Ovedose by Benjamin Perrin
Published: March 31, 2020
Publisher: Penguin Random House Canada LTD.
Hardcover 304 pages, 9780735237865, $32.00
Trade paperback, 9780735237889, $22.00
Audi Download read by John Cleland
eBook EPUB 9780735237872 $15.99
Why you might ask when the whole world is under siege by COVID 19 why is TotalHealth featuring a book on the opioid crisis in Canada? Answer: replace the country of Canada with the name of any large populated country in the world and majority of information in Overdose will apply.
Overdose by Benjamin Perrin is a groundbreaking and powerful look at the worst health crisis in a generation—the opioid crisis. Overdose is up front, tell it like it is—an honest and often gut-wrenching and eye opening experience for the reader. Perrin is forthcoming on understanding and presenting the ramifications for the rest of us.
North America is in the middle of a health crisis. The word “Fentanyl” only recently entered into common usage, and yet it has become a looming presence in news report and conversations across Canada. It is an opioid more powerful and pervasive—and deadly—than any previous street drug.
Often those suffering are marginalized people.
Consider that in 2003, the SARS epidemic killed 44 people in Canada and launched a massive mobilization of public funds and resources to contain the outbreak. Over 100 times that number have been reported between 2016 and 2017 during the opioid crisis in Canada. Yet the response has been far from proportionate. In fact, policies are making things worse.
The victims are many. And, as we learn here, not only who we might expect. They are our neighbors: professionals, students, parents, and even health care workers. Despite the thousands of deaths, these victims remain largely invisible. Overdose contains numerous interviews with many of the people touched by this crisis.
Benjamin Perrin, a law and policy expert in Vancouver, BC—ground zero for the crisis—shines a light in this darkest of corners. What he finds challenges many assumptions about people who use opioids and the factors fueling the crisis. Why do people use Fentanyl, where does it come from, and why can't we stop it? These questions and many others being asked by Canadians, are answered here in this urgent and humane look at this health care crisis.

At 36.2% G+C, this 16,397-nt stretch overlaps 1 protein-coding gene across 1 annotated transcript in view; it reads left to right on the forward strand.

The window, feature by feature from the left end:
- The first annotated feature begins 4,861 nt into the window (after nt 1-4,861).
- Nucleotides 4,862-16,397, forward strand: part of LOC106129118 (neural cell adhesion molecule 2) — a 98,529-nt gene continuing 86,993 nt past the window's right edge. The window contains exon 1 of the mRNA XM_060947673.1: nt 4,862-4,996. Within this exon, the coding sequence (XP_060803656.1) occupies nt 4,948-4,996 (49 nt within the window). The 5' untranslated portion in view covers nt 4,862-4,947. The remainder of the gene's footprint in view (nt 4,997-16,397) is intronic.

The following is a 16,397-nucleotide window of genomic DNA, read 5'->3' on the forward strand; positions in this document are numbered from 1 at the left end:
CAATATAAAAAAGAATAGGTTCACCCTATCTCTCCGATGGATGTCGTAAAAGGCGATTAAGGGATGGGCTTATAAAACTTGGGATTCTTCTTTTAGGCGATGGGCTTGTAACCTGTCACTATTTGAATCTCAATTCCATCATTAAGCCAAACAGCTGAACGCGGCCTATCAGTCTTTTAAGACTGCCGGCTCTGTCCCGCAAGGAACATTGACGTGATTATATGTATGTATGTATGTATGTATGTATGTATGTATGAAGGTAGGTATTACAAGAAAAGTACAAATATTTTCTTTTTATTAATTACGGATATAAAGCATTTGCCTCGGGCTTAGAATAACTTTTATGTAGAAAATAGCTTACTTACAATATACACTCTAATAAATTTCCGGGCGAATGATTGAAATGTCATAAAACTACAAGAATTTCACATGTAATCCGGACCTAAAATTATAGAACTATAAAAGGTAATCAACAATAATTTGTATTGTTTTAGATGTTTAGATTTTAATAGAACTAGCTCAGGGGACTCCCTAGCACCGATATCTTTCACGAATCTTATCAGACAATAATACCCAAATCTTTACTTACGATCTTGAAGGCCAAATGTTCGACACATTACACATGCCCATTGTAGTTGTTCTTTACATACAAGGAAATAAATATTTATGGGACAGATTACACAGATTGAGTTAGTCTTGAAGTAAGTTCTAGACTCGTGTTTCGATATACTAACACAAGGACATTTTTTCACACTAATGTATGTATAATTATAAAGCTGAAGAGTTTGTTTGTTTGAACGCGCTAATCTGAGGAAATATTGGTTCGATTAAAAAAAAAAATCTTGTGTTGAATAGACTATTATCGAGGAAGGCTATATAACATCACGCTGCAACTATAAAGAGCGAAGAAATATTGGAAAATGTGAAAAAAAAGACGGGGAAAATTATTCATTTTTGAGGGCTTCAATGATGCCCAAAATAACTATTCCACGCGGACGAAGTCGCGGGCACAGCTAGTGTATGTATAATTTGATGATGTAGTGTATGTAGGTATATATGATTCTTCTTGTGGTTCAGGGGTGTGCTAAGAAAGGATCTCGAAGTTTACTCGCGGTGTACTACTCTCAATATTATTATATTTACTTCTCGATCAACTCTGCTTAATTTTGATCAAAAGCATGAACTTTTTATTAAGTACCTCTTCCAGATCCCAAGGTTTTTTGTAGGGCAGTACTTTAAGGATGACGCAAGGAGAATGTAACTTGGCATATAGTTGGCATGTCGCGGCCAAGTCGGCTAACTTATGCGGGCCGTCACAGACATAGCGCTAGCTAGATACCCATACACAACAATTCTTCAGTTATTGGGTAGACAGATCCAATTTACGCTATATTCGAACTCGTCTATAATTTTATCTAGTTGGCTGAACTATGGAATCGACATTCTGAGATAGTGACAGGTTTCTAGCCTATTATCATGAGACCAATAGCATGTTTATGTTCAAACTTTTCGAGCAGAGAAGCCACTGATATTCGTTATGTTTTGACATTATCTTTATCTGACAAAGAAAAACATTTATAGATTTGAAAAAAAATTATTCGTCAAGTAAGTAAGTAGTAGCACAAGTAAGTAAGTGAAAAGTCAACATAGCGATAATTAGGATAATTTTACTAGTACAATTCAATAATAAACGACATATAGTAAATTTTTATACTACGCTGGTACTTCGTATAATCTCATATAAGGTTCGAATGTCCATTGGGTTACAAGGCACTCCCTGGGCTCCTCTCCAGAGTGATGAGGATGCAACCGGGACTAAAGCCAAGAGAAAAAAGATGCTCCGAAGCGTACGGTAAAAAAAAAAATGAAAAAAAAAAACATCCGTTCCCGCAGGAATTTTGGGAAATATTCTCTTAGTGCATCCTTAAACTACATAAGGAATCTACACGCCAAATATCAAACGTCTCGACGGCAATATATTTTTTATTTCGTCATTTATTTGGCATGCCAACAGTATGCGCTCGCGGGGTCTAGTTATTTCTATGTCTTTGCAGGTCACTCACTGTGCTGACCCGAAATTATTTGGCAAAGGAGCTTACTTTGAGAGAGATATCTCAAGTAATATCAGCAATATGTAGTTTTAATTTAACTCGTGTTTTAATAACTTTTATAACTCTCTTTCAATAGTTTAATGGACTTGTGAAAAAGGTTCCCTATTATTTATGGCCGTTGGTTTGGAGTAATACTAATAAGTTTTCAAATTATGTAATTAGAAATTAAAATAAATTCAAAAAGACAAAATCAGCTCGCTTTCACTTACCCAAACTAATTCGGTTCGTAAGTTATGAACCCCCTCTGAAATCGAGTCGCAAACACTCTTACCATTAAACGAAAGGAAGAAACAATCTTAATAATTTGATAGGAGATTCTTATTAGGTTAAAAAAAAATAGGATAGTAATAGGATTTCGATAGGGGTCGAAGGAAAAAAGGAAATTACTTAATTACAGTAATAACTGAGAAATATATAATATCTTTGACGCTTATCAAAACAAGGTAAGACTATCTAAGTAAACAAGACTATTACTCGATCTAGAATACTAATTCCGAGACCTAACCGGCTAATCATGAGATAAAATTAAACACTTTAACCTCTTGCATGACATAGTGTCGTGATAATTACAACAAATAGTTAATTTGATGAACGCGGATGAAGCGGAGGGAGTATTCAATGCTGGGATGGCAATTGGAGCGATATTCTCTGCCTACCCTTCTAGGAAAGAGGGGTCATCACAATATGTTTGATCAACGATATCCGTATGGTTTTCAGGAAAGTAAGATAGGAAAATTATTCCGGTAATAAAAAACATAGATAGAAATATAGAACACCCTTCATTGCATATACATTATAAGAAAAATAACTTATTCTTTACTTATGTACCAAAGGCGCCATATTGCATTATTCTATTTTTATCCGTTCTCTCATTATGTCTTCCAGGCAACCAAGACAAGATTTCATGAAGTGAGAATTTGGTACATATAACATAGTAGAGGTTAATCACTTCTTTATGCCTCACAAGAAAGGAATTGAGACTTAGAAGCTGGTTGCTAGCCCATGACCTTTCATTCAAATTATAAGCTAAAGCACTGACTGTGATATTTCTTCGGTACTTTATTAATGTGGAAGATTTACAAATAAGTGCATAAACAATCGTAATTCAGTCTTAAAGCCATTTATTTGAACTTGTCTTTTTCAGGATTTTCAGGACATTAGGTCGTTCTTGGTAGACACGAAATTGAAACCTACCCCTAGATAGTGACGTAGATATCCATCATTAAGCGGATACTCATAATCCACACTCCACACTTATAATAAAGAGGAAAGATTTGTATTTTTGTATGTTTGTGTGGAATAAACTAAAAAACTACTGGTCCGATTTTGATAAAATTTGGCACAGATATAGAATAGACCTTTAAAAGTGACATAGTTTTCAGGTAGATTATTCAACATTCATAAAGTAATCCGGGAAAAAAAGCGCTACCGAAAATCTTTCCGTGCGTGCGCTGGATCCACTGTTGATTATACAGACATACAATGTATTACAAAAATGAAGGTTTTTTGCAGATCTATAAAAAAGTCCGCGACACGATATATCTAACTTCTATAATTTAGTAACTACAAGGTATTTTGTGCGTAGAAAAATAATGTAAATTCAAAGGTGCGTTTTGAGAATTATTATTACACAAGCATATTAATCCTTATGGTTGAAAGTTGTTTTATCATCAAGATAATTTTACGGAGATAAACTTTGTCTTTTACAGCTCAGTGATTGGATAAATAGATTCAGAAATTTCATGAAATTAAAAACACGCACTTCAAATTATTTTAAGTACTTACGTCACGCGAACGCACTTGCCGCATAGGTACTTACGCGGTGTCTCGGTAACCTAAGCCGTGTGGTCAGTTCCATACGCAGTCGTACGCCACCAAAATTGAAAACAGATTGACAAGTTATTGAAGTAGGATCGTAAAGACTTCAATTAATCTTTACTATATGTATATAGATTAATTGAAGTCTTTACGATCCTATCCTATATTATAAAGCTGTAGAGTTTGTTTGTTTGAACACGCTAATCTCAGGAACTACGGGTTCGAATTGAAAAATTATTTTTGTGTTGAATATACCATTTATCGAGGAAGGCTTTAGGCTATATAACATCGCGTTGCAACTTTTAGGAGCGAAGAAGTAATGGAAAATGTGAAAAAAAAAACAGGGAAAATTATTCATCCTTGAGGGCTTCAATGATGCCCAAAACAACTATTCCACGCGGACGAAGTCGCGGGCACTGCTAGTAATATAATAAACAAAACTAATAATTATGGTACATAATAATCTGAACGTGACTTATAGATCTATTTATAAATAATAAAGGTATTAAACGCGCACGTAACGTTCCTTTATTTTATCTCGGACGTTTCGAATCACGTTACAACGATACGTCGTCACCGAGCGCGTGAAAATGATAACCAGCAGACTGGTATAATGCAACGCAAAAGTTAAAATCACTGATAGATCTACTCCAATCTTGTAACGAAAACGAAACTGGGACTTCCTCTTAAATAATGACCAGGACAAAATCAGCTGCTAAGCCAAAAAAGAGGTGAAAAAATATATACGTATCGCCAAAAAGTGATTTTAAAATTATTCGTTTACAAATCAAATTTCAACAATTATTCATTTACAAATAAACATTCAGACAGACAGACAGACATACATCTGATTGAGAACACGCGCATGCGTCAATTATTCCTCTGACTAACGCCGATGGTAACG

"Vancouver Declaration on Responding to the Opioid Crisis," in the appendix was written by Perrin as a way to summarize the book's main legal and policy recommendations in a clear and concise format that could be helpful for those who want to advocate for a more compassionate, evidence-based drug policy. Perrin named it because Vancouver has been hardest hit city in Canada by the opioid crisis, but also it's the city that's been at the forefront of courageous and innovative responses to it. Included here is point 7 of 7 from the appendix:
7. Stop criminalizing people who use drugs, including:
a. Expand Good Samaritan overdose laws to include immunity from prosecution for non-violent offence and related breaches of conditions and warrants, as well as increase awareness of this legal protection;
b. Decriminalize simple possession of illicit drugs;
c. Cease imposing drug paraphernalia prohibitions, which prevent the possession of naloxone kits and harm reduction supplies like clean syringes;
d. Stop criminal law conditions that prohibit people from using illicit substances ("abstinence orders");
e. End the imposition of geographic restrictions ("red zoning") of people who use drugs;
f. Make substance use disorder a mitigating factor at sentencing;
g. Expunge criminal records for possession of illicit substances;
h. Provide people in prison with equal access to overdose prevention services, harm reduction supplies, and evidence-based treatment options; and
i. Prior to their release from custody, provide people with access to a medical practitioner who is trained in substance use disorders and who can provide them with the necessary information and medications to reduce their risk of suffering a fatal overdose.
Benjamin Perrin is a professor at the University of British Columbia, Peter A. Allard School of Law and a senior fellow in criminal justice at the Macdonald Laurier Institute for Public Policy. He served as a law clerk at the Supreme Court of Canada, and was lead justice and public safety advisor to Prime Minister Stephen Harper from 2012¡V13. He is the author of two previous books: Invisible Chains: Canada's Underground World of Human Trafficking and Victim Law: The Law of Victims of Crime in Canada. He lives in Vancouver, BC.
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